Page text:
Unimak Tsunami – Alaska – April 1, 1946

This tsunami, with a wave height of one hundred feet, was triggered by an underwater earthquake of magnitude 8.1.

On the first of April 1946 Alaska experienced one of its greatest tsunamis, triggered by an earthquake of magnitude 8.1 near Unimak Island in the Aleutian Island Chain. This tsunami carried a wave height exceeding one hundred feet. It completely destroyed the U.S. Coast Guard’s Scotch Cap lighthouse on Unimak and killed all five of its occupants. The lighthouse was a steel-reinforced concrete structure standing about ninety-five feet above sea level.

The tsunami reached the Hawaiian Islands five hours later, causing considerable damage and loss of life. Hilo’s waterfront on the island of Hawaii was completely obliterated and 159 people lost the lives there. Another six were killed in other parts of Hawaii. Total damage was estimated at $26 million and, two years later, the United States established a Pacific Tsunami Warning Center in Hawaii.

During the quake, a large section of seafloor was uplifted along the fault where the quake occurred, producing a large, Pacific-wide tsunami. The most detailed and documented accounts of the tsunami come from Scotch Cap, located on Unimak Island, and the Hawaiian Islands. The tsunami had little effect on the Alaskan mainland, due to the presence of the Aleutian Islands, which absorbed the brunt of the tsunami’s power.

The effects of the tsunami were felt along the west coast of the United States, in Washington, Oregon, and California. Oregon reported a ten-foot wave. In California, Fort Bragg reported five- to nine-foot waves. One person drowned as a result of the ten-foot waves that struck Santa Cruz. The tsunami was also noticed in Santa Barbara and the greater Los Angeles area. The tsunami crossed the Pacific, producing waves up to thirty feet high in French Polynesia. It also damaged fishing boats in Chile.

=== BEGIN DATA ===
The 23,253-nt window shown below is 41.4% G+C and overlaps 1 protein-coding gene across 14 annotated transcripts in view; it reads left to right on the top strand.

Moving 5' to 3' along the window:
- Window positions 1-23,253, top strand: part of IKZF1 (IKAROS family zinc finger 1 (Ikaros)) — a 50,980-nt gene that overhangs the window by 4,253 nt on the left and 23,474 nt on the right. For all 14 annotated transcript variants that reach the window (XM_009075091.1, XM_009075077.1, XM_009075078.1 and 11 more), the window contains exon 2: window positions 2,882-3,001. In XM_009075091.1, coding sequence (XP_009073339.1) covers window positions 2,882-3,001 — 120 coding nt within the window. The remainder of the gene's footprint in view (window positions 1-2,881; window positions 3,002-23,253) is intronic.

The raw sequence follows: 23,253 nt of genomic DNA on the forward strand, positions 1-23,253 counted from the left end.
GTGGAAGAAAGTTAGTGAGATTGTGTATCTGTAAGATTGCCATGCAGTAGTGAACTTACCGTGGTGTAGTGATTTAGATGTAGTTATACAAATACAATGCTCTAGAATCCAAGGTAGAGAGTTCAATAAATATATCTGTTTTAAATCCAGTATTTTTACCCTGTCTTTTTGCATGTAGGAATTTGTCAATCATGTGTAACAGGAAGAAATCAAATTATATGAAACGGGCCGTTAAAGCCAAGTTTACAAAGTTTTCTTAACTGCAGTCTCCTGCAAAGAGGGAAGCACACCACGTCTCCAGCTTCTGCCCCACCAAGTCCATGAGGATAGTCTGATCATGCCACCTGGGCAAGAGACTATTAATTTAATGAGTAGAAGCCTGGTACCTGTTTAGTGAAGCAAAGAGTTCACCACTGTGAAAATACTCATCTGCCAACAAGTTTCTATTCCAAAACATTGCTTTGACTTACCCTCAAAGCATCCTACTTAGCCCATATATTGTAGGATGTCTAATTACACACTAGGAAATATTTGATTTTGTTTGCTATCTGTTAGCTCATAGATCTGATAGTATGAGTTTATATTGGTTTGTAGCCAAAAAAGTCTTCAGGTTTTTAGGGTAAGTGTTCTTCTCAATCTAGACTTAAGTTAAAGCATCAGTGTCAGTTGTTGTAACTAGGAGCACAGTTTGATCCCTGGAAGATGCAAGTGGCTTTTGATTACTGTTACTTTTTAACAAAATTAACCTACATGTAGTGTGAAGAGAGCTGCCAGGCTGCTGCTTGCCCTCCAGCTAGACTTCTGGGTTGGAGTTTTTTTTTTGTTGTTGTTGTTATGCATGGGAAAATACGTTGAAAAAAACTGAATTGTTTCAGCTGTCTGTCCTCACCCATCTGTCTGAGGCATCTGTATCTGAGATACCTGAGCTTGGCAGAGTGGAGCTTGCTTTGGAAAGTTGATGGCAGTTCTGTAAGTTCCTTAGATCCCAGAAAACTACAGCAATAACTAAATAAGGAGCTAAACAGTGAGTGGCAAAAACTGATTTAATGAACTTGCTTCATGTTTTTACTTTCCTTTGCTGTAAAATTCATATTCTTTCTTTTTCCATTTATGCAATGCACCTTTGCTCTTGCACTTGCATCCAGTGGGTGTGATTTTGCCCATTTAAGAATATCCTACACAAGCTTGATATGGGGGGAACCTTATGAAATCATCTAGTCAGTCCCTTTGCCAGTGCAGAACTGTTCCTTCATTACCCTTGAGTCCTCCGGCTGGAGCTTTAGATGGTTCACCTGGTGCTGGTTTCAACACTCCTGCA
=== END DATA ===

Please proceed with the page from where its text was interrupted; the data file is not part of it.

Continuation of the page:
A mystery surrounded this earthquake for a time. It got more and more puzzling as a seafloor search failed to reveal what scientists expected to find. The earthquake seemed too small to spawn the huge local wave and scientists struggled for decades to figure out what happened. The leading theory was that the earthquake triggered an underwater landslide and the landslide gave rise to the big tsunami but a seafloor-mapping project by Scripps Institution of Oceanography, designed specifically to look for the cause of the tsunami, didn’t find evidence to support that theory.

Researchers did see colorful corals and an unusual methane seep teaming with marine life, but the sea floor looked as if it had been undisturbed for millennia. A long-simmering scientific debate continues over just what caused the 1946 tsunami. Generation by one or more major earthquake triggered submarine landslides near the shelf edge south of Unimak Island seems to be the only viable mechanism to account for the data on wave arrival time, run-up heights, and the distribution of tsunamis across the Pacific.

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